Farrah and Max are no longer confined to quarters. Surface injuries on horses can get to be kinda like radioactive decay: lots of progress at first, then it feels like the last little bit will never heal up. The vet finally said it was okay to kick 'em out of the barn. All concerned, horses and humans, were mightily relieved.
Thoroughbreds who have been cooped up for any length of time lose what few milligrams of common sense they ever had when finally turned loose, so they have to start out in a small area. Only after they demonstrate they are not going to go up like ten pounds of Tannerite at Boomershoot, they can start to be turned out in progressively larger areas.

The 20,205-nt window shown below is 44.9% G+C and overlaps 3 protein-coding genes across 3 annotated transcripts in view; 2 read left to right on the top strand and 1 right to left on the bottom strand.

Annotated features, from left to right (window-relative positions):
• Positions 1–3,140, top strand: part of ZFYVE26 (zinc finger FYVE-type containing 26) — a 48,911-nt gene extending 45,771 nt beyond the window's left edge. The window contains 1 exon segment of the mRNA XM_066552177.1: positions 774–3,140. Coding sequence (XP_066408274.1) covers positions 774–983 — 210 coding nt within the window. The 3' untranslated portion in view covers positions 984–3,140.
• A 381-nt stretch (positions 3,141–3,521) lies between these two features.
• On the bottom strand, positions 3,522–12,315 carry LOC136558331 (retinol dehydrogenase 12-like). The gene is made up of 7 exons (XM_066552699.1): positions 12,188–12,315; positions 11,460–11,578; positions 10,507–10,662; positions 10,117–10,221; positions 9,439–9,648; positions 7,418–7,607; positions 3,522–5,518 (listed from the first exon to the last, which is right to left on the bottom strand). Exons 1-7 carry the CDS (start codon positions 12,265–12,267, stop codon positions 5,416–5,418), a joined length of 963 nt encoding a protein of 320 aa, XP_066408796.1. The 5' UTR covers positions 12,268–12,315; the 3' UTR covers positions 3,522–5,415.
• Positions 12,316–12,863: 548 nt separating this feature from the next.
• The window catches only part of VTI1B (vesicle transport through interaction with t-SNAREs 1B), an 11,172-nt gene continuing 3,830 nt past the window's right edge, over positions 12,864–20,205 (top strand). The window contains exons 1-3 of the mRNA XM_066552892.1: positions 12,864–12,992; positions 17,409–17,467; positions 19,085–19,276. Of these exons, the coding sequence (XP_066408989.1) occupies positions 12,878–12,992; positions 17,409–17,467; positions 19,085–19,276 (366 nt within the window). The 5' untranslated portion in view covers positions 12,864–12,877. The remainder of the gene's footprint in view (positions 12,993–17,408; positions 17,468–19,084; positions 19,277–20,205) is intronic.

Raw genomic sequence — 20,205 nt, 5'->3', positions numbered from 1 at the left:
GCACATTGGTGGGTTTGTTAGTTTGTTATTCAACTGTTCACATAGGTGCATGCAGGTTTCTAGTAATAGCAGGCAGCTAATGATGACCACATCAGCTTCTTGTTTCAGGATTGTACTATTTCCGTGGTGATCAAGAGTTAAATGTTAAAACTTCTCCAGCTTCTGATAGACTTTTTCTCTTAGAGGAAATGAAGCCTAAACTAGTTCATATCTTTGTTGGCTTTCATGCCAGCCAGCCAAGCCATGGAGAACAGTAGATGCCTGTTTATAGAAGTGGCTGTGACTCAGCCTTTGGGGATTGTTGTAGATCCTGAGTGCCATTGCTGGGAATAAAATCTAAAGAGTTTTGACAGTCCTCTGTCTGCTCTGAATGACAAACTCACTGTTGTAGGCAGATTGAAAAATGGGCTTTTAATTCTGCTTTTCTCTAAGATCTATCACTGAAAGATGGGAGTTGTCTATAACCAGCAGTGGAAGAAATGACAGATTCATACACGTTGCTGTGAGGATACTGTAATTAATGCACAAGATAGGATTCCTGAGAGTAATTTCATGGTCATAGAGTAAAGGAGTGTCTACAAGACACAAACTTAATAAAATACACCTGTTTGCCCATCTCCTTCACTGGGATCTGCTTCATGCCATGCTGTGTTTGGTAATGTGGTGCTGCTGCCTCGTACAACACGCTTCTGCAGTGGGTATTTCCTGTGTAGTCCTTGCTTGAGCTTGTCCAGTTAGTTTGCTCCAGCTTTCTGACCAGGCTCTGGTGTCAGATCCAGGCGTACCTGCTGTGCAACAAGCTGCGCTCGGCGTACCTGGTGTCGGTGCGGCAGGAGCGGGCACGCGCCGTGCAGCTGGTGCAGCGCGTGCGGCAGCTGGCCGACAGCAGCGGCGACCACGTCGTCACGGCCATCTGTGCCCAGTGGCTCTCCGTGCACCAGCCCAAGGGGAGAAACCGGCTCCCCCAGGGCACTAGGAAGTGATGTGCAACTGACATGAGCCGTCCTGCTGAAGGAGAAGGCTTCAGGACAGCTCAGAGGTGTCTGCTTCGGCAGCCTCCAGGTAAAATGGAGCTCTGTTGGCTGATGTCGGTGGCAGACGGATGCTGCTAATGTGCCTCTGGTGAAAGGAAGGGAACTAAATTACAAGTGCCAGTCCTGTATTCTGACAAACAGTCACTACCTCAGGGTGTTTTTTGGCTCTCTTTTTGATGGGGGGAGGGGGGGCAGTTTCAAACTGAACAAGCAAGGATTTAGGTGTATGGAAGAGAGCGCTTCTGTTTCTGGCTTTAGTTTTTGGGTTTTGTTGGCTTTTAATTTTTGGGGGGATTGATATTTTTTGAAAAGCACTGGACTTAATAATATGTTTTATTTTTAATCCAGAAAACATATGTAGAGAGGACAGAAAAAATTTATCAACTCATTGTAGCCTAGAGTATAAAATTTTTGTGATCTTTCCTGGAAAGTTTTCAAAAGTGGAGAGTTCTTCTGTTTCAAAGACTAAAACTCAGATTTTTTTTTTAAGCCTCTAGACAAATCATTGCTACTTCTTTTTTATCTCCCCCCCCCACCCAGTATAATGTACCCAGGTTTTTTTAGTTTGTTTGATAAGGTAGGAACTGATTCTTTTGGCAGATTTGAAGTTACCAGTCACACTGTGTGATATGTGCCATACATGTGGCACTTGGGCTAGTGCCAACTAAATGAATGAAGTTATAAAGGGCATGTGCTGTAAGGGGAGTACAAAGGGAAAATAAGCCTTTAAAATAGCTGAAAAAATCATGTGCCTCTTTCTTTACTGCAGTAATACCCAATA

It further complicated matters that going out on lush spring grass after being kept in on dry hay, alfalfa cubes, and Triple Crown has to be managed carefully as well. Fortunately, there's a mare with a new foal and a recently-gelded Welsh pony in pretty much the same boat. They will all be gradually acclimated to the pasture together before going back out in the herd.